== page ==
I can't tell for sure, but I think this might be part of the Sundial Garden which used to be the croquet lawn and tennis courts. It was designed as an April garden by landscape architect Marian Coffin. In this garden the flowers cluster around a central armillary sundial.
The pictures that I have seem to indicate that I was there in the middle of the summer - June or July. I know that the daylilies and roses were in bloom and it was quite hot outdoors, although the sky was overcast which made my photos somewhat dark, especially under the trees.
Fondest memory: One of the neatest things about these gardens is that there is always something in bloom. Reading the Winterthur Yearly Bloom Calendar it seems like the gardens would be really magnificent in the spring, but there will be something to see in anytime.
As summer marches on, the Winterthur woodlands are alive with the blooms of native and hybrid daylilies and the delicate whites of joe-pye-weed and bugbane. At Magnolia Bend, the whites of the oakleaf hydrangeas and astilbes are paired with the pink blossoms of rugosa roses and the pale yellow of coreopsis. In the Quarry Garden amid the soothing sounds of natural springs and meandering streams, you can enjoy astilbes, iris, white bellflowers, and rudbeckia in full flower along with hostas that are just starting to bloom. The Glade refreshing with the waterfall and fish pools surrounded by daylilies and hydrangeas. Nearby, the Reflecting Pool is filled with pink, yellow, and white waterlilies and lotus. And as the summer progresses, the streambanks and wetlands of the estate seem to change every week as native wildflowers come in and out of bloom.
Winterthur was named after what is now the second largest city in Kanton Zürich, Switzerland. I know they told me what the reason for the name was, but I don't remember whether it was because that's where the du Ponts were from, or for some other reason. In 1839, it was a 12 room Greek Revival house. Five generations had lived there before Henry Francis du Pont's birth. He and his wife, Ruth, and their two daughters, Pauline and Ruth lived quietly there after he bought it from a cousin.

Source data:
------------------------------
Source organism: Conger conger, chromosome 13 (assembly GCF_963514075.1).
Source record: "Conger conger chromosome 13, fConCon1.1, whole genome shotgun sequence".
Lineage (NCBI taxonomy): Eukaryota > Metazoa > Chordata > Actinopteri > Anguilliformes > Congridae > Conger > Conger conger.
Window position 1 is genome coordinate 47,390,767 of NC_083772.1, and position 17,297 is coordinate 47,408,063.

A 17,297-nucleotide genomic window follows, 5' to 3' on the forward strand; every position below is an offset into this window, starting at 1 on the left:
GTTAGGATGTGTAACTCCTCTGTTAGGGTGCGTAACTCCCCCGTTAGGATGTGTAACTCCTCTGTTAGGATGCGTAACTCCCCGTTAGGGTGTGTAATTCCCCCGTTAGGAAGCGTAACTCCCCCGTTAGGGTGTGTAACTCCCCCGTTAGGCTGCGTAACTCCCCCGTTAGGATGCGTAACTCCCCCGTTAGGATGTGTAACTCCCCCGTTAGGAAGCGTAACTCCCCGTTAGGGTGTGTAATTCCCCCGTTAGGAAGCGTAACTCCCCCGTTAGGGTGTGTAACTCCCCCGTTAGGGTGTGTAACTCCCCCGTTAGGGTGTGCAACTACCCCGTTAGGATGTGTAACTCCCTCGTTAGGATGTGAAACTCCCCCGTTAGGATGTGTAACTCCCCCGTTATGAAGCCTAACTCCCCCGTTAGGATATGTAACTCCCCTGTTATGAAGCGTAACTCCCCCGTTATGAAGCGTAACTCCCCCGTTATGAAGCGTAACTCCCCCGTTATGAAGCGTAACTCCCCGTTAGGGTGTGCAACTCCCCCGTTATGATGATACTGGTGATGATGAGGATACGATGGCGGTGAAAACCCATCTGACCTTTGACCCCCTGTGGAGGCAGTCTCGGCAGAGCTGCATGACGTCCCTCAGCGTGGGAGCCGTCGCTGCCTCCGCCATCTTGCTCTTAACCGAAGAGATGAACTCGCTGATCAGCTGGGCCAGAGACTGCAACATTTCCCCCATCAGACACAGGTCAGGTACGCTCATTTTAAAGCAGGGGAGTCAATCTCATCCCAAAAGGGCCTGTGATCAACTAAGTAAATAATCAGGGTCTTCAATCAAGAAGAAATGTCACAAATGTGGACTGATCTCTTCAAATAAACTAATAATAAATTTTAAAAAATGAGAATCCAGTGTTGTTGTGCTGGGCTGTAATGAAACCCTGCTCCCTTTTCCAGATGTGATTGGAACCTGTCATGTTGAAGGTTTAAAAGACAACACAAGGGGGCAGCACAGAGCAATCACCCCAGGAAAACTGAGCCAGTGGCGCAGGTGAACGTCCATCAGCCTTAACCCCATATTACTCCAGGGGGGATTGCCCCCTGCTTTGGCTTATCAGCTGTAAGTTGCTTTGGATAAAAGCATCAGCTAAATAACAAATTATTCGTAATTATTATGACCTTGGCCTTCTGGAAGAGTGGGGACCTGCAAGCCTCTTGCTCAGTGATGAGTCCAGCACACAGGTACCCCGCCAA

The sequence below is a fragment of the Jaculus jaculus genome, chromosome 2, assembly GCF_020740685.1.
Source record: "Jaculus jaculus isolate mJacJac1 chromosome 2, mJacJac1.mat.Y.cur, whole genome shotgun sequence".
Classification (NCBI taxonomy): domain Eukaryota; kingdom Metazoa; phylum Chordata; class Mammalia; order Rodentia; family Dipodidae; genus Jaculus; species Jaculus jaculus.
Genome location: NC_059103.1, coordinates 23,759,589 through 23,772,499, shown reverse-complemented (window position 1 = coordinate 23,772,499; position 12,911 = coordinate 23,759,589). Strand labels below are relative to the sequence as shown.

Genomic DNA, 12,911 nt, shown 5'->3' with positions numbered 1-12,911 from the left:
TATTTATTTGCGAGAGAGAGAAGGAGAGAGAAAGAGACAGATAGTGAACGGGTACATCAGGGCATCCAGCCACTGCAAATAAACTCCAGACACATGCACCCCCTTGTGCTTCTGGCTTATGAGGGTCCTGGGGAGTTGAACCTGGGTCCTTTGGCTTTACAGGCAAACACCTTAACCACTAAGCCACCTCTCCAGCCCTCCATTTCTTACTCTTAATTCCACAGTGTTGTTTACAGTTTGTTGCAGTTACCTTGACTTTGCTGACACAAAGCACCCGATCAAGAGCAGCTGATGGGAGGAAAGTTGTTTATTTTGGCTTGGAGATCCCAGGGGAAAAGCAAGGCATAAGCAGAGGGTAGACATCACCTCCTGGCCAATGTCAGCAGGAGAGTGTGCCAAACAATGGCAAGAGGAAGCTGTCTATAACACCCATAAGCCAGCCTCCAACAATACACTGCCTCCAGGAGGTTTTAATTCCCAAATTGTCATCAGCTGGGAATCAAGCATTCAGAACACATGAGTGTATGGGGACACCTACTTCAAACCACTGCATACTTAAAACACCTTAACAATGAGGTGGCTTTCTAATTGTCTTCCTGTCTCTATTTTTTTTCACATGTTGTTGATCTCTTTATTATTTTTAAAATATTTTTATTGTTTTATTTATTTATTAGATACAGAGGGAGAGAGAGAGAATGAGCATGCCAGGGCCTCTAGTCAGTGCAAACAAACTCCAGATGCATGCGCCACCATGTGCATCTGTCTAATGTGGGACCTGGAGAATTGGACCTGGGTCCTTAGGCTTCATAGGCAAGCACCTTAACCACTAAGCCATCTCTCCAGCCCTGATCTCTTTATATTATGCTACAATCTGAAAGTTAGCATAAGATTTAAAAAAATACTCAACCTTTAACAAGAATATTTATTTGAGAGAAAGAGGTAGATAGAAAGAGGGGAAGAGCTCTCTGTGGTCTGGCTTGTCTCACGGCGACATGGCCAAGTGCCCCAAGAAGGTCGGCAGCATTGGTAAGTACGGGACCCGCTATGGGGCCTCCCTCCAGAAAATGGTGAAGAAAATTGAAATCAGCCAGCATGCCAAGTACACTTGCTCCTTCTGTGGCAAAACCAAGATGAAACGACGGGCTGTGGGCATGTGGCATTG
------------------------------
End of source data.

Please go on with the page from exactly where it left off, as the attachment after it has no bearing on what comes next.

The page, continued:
The du Pont's collected European antiques, but Henry Francis recognized that American antiques were equally worth preserving and collecting. So in 1929, H.F. duPont added a nine-story wing on the downhill side of the house to display a growing collection of the furnishings made in the US prior to 1860. There are now 175 period rooms featuring 89,000 objects made or used in America between 1640 and 1860. The sheer scale of the house and museum is difficult to portray in a picture.
There is a huge number of antiques and early American decorative arts displayed here. At the time, I was particularly interested in crewel embroidery and needlepoint. Even though I took two tours I had little chance of seeing it all.
Fondest memory: I was particularly impressed with the idea that the du Ponts actually used the rooms that were filled with priceless antiques.
I also found it astonishing that du Pont would buy a whole fabric of a room, including the walls or paneling, fireplace and doors in order to display the furniture in an authentic setting.
Favorite thing: The view is of the rear entrance to the museum, good handicap parking back here. There is also a tram which pulls about 6 cars total and can seat about 12 people per car. The tram takes you on a tour through all the gardens, the Sundial, Peony , and Quarry gardens.
Favorite thing: No matter where you turn on this Estate there is beauty. This is on the East Terrace looking at the backside of the summerhouse. This estate is huge! Bring a bottle of water it's going to be a long walk!
Favorite thing: Go through the Library and out the other side, you will find a beautiful marble stairway! There lead you uo to the East Terrace which is between the Reflecting Pool and the garden. Wonderful views from atop!
Favorite thing: Getting a map at the visitor center or the main entrance to the museum is a handy thing to have, there is a lot of ground to cover! Some of the place to go, The main museum, libray, Reflecting Pool, Enchanted woods for the kids, a wonderful new place they have built for the kids with many things to do! The Peony ,Sundial,and Quarry Gardens.